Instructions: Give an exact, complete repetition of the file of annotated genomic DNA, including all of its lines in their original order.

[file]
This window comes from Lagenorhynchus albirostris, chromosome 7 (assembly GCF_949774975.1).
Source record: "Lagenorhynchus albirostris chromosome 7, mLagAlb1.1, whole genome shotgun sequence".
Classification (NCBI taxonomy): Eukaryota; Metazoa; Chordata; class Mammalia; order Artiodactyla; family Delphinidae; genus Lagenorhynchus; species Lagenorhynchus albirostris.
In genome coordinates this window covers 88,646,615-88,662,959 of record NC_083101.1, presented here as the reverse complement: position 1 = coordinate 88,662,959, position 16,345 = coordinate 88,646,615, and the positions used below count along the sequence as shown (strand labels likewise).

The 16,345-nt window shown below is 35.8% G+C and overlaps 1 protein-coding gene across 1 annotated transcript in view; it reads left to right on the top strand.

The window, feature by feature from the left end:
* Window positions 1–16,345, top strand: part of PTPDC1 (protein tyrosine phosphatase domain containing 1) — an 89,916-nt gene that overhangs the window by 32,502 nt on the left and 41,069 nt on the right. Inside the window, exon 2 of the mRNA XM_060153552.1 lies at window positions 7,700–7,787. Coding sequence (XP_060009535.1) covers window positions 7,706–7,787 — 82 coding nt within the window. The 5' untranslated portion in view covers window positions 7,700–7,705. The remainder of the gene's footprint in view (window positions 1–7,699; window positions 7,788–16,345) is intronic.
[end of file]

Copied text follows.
This window comes from Lagenorhynchus albirostris, chromosome 7 (assembly GCF_949774975.1).
Source record: "Lagenorhynchus albirostris chromosome 7, mLagAlb1.1, whole genome shotgun sequence".
Classification (NCBI taxonomy): Eukaryota; Metazoa; Chordata; class Mammalia; order Artiodactyla; family Delphinidae; genus Lagenorhynchus; species Lagenorhynchus albirostris.
In genome coordinates this window covers 88,646,615-88,662,959 of record NC_083101.1, presented here as the reverse complement: position 1 = coordinate 88,662,959, position 16,345 = coordinate 88,646,615, and the positions used below count along the sequence as shown (strand labels likewise).

The 16,345-nt window shown below is 35.8% G+C and overlaps 1 protein-coding gene across 1 annotated transcript in view; it reads left to right on the top strand.

The window, feature by feature from the left end:
* Window positions 1–16,345, top strand: part of PTPDC1 (protein tyrosine phosphatase domain containing 1) — an 89,916-nt gene that overhangs the window by 32,502 nt on the left and 41,069 nt on the right. Inside the window, exon 2 of the mRNA XM_060153552.1 lies at window positions 7,700–7,787. Coding sequence (XP_060009535.1) covers window positions 7,706–7,787 — 82 coding nt within the window. The 5' untranslated portion in view covers window positions 7,700–7,705. The remainder of the gene's footprint in view (window positions 1–7,699; window positions 7,788–16,345) is intronic.